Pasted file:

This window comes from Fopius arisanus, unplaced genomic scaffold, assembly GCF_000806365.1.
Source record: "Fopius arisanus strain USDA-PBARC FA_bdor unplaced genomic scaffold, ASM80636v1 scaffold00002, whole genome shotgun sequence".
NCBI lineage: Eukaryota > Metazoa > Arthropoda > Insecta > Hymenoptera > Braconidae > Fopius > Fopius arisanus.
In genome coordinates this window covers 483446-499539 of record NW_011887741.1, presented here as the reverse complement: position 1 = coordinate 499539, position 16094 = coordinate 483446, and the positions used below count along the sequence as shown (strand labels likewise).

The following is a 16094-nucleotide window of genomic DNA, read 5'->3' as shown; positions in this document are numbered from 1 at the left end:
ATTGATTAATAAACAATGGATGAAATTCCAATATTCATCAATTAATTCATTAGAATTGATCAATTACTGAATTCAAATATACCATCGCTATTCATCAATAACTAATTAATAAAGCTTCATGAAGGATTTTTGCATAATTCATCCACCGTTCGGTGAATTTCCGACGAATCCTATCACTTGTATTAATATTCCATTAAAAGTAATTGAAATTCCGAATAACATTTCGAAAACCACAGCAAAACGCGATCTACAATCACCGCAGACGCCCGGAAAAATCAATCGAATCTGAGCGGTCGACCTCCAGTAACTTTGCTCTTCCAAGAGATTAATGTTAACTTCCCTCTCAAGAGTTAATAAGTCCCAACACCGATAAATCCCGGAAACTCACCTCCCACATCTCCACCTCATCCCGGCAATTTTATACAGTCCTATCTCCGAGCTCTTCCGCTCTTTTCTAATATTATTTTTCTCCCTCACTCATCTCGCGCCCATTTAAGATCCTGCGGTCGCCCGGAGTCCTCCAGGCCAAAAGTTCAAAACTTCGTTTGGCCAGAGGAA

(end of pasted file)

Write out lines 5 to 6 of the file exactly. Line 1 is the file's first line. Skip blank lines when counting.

The following is a 16094-nucleotide window of genomic DNA, read 5'->3' as shown; positions in this document are numbered from 1 at the left end:
ATTGATTAATAAACAATGGATGAAATTCCAATATTCATCAATTAATTCATTAGAATTGATCAATTACTGAATTCAAATATACCATCGCTATTCATCAATAACTAATTAATAAAGCTTCATGAAGGATTTTTGCATAATTCATCCACCGTTCGGTGAATTTCCGACGAATCCTATCACTTGTATTAATATTCCATTAAAAGTAATTGAAATTCCGAATAACATTTCGAAAACCACAGCAAAACGCGATCTACAATCACCGCAGACGCCCGGAAAAATCAATCGAATCTGAGCGGTCGACCTCCAGTAACTTTGCTCTTCCAAGAGATTAATGTTAACTTCCCTCTCAAGAGTTAATAAGTCCCAACACCGATAAATCCCGGAAACTCACCTCCCACATCTCCACCTCATCCCGGCAATTTTATACAGTCCTATCTCCGAGCTCTTCCGCTCTTTTCTAATATTATTTTTCTCCCTCACTCATCTCGCGCCCATTTAAGATCCTGCGGTCGCCCGGAGTCCTCCAGGCCAAAAGTTCAAAACTTCGTTTGGCCAGAGGAA